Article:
Salary Cap Raised for Capitol Hill Staffers

August 12, 2021 by Dan McCue
(Photo by Dan McCue)

WASHINGTON — In a move she says is intended to attract the “best talent in America” to Capitol Hill, House Speaker Nancy Pelosi, D-Calif., on Thursday raised the salary cap for House staffers to $199,300, up from the maximum $173,900 some are currently earning.

Staff salaries have been morabund for more than a decade as a result of a congressional pay freeze that has been in place since 2009.

According to many, that’s made it nearly impossible for lawmakers to retain experienced staffers, who often depart for more lucrative positions with lobbying firms or other employers.

In announcing the new policy, Pelosi said raising the maximum annual pay for staff “will help the Congress recruit and retain the outstanding and diverse talent that we need, as it also helps ensure parity between employees of the House of Representatives and other employees of the Federal Government. 

“The decision to raise the maximum annual rate of pay was recommended by the chair of the Committee on House Administration Zoe Lofgren. Furthermore, it builds on the work of the Select Committee on the Modernization of Congress, which under Chairman Derek Kilmer, has carefully reviewed and held hearings on this issue and related matters,” Pelosi said. 

In fact, updating and improving staff benefits to increase retention was among the recent recommendations released last month by the House Select Committee on the Modernization of Congress.

“As speaker, I have been proud to take steps to ensure a diversity of experience and talent among staff, so that the halls of Congress, at every level, truly reflect those who we are honored to serve,” Pelosi said.

“This important action follows steps taken over the last two Congress to make the House more inclusive, open, and representative of the full range of voices and values of our communities,” she said.

On paper, at least. Pelosi’s order means some top staffers on the Hill could potentially earn more than the members they serve.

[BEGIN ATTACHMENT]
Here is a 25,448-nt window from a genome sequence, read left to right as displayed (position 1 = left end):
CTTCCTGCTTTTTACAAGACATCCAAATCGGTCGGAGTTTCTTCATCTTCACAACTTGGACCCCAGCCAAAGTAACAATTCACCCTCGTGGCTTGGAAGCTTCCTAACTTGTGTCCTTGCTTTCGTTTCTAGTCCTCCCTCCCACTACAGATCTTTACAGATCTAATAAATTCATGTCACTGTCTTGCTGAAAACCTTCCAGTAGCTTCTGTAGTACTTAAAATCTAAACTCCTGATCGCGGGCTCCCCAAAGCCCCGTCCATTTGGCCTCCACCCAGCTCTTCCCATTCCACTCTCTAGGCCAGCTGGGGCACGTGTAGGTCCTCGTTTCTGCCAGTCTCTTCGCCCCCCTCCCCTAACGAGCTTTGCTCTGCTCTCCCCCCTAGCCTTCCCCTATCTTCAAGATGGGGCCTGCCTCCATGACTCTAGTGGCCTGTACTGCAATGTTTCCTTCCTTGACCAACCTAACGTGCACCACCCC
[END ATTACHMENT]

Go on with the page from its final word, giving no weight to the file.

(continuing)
Rank-and-file members of Congress currently earn $174,000 annually. The House Speaker earns $223,500, while the majority and minority leaders in both chambers earn $193,400. 

In a separate statement, House Majority Leader Steny Hoyer, D-Md., welcomed the speaker’s decision to de-link member and Congressional staff pay.

“For years, I have called for this policy change that will give members the ability to pay their employee’s salaries commensurate with their experience, and ensure positions in public service are able to compete with the private sector for specialized and talented staff,” Hoyer said. 

“Empowering Congressional staff through increased pay and improved benefits will allow our body to better serve the American people with diverse and talented employees, both on Capitol Hill and in district offices, who have the institutional knowledge and understanding of Congressional processes.

“I am grateful to Chairman Hakeem Jeffries and Chair Zoe Lofgren for their partnership in the effort to include increased staff pay in the House-passed appropriations legislation, as well as to Modernization Committee Chair Derek Kilmer and Rep. Alexandria Ocasio-Cortez for their consistent advocacy for Congressional staff pay increases,” he continued.

He also said he “will keep calling for additional studies of how improved staff benefits – including student loan repayment, child care, adoption, and fertility services, among others – will improve staff retention and ensure Congressional staff reflect the diversity of the country they represent.”

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